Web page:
Networking is a mindset. That’s right. I said it. Networking is a mindset. And there are technically two types of mindsets that will have an impact on a networker — transactional and relationship driven.
The Transactional Approach to Networking
For many people, it’s a transactional mindset, with the only goal of meeting someone, identifying a problem this person may have and then trying to sell this person or business on the solution you offer.
While the last two pieces of that process are necessary and important to the life of your business, there are other valuable steps beforehand that must be taken first — especially in a networking environment. When someone goes right in for the kill, it’s like asking someone to marry you without even having the first date yet.
Over many years of networking, I’ve witnessed countless salespeople make a new connection and within thirty seconds go in for the kill, explaining to their new fellow networker just how their gizmo or widget is revolutionary and why no one should live without it.
Or, there’s the salesperson who goes on and on about how the commodity service they offer is unlike anybody else’s and how anyone who doesn’t buy in now is going to miss out on great opportunities. Then, there’s the multilevel health product person that guarantees you’ll live a longer, happier life when you take his products versus living a shorter, unhappier life if you don’t purchase and take his products.
The Relationship Mindset in Networking
In each of these cases, the person in the sales position isn’t focusing on the number one, most important element to networking — relationship building.
When you attend a networking event, or when you’ve been referred to a new connection, it’s always best to take a breath, intentionally see this new person who is standing in front of you and commit to learning about them first. Think about it as a new developing relationship — and not in a way that you’re only learning about their pain and or problem while preparing for the kill.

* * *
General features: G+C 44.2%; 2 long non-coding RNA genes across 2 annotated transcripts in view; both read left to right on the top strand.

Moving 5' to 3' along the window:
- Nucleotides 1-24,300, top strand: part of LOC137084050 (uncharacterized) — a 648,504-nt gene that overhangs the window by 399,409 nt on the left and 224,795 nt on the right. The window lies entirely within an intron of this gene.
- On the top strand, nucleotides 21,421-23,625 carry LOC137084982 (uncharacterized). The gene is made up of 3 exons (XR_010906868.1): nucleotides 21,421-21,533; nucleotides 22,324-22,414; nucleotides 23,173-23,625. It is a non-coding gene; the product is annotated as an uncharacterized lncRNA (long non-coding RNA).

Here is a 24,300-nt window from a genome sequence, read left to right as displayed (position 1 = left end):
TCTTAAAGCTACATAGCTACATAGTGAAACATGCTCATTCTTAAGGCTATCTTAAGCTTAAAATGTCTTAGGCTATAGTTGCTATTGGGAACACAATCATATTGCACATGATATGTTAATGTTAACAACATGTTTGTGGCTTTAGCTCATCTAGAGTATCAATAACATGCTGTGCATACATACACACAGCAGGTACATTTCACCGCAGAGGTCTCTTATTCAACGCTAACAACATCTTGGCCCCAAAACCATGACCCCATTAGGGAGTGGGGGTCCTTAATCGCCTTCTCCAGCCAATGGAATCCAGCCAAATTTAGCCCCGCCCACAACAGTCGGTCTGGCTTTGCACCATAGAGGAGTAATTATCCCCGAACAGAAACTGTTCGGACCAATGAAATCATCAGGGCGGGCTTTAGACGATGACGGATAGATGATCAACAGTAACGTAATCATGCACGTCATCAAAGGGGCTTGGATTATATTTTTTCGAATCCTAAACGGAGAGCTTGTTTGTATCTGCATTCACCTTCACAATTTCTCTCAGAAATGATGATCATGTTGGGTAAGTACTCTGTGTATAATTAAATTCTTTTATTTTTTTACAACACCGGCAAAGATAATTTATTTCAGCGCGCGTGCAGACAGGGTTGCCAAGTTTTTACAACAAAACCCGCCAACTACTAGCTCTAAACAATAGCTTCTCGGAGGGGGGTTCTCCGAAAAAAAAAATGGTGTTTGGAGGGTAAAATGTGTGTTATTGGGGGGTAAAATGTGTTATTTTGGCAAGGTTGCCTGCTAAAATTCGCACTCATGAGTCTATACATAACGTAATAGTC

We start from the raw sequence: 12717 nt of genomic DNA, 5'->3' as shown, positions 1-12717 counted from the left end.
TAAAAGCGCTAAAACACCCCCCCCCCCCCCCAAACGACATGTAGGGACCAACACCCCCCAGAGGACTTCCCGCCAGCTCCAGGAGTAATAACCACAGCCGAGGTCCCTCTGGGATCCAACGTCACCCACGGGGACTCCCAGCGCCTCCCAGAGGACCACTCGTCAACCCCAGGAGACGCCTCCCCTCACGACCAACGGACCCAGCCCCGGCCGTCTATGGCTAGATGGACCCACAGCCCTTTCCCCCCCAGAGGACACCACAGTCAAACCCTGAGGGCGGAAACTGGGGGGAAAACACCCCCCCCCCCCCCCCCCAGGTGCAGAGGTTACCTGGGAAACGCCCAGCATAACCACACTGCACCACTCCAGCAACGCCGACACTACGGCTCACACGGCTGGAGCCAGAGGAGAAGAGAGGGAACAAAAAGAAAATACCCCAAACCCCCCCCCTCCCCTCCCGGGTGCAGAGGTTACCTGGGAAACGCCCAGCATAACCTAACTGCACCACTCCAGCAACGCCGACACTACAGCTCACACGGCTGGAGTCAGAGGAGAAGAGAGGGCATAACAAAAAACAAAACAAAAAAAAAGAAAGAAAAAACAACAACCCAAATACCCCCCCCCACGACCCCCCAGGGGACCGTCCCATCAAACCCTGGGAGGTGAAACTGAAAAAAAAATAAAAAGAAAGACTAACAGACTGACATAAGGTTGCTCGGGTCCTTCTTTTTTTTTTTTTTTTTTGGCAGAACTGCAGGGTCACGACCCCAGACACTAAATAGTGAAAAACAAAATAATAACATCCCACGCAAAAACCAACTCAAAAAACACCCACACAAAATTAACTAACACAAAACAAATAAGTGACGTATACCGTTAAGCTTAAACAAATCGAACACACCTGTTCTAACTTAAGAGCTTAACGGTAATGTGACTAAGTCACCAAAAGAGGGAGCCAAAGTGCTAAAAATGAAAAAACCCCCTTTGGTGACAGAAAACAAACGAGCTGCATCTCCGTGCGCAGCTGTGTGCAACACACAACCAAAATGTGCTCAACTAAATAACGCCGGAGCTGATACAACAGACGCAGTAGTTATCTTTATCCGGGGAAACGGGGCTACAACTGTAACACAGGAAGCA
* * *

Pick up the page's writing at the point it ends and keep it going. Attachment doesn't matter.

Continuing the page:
Instead, learn about them in a way that you can identify opportunities to connect them with people who could use your new friends’ products or services. Learn about their business. Their background.
Ask questions like:
- How did you get to where you are today?
- Who would be the best referrals for you?
- What would be the best way to make an introduction to you?
Rather than having a transactional mindset, we want to have a relationship mindset. I understand that developing relationships takes time. It also takes energy and emotional maturity.
However, the strength in a relationship will determine when that prospect becomes a client who purchases from you for years and years, while also telling all her friends and family about you. Or — quite the opposite —ifyour prospect never purchases from you. The key difference is a relationship mindset.
Networking Mindset and the Six Human Needs
Mindset is closely tied our primary human needs. Through training, I’ve learned every human has six basic needs — certainty, uncertainty, significance, connection, growth, and contribution. Every person alive experiences these needs in some form or fashion. A quick run through the “6 Human Needs Test” reveals my top need is connection. Luckily for me, that makes having a relationship mindset easier.
But what about the person whose top need is certainty? That’s somebody who isn’t usually a risk taker and who likes to know ahead of time how things will turn out. Someone whose top need is certainty is also very security focused and doesn’t prioritize taking time to develop relationships.
Sales becomes wholly a numbers game — meet as many people as possible to get as many “NOs” as possible so as to get to the “YESs” as quickly as possible. For someone whose primary need is certainty, developing a relationship is the last thing on their mind.
I’ve performed sales both ways. Early in my career, chasing certainty and performing sales with a transactional mindset was exhausting. Every day felt like a sprint. How many new people could I contact to make my offer to hear NO? It would have to be a big number because I know every NO brings me closer to YES.
The Benefits of a Relationship Mindset
Thankfully, as I’ve grown through the years (my 2nd highest need is growth), I’ve changed my mindset and my strategy, focusing more on the relationship than the transaction. As a result, growing my business has been far more enjoyable for me.
Each person I engage with, interact with, and truly get to know now has the potential not only to become a client, but also to make other referrals to me for years to come. And, based on their business, I can also refer business to them for years to come. It’s an absolute win – win!
Incorporating understanding of the six human needs into my personal life and my business has created enormous positive changes I never would have imagined. Using this tool has helped me see what I’m doing well, where I can use improvement, and what I need to change all together.
Let me ask you… of the six human needs — certainty, uncertainty, significance, connection, growth, and contribution, which do you believe are your top two? And what impact are they having on your business and personal life?
If you’d like to schedule a call to explore and learn more about the six human needs, feel free to use my online scheduler to find a time for us to chat. https://joenovara.youcanbook.me/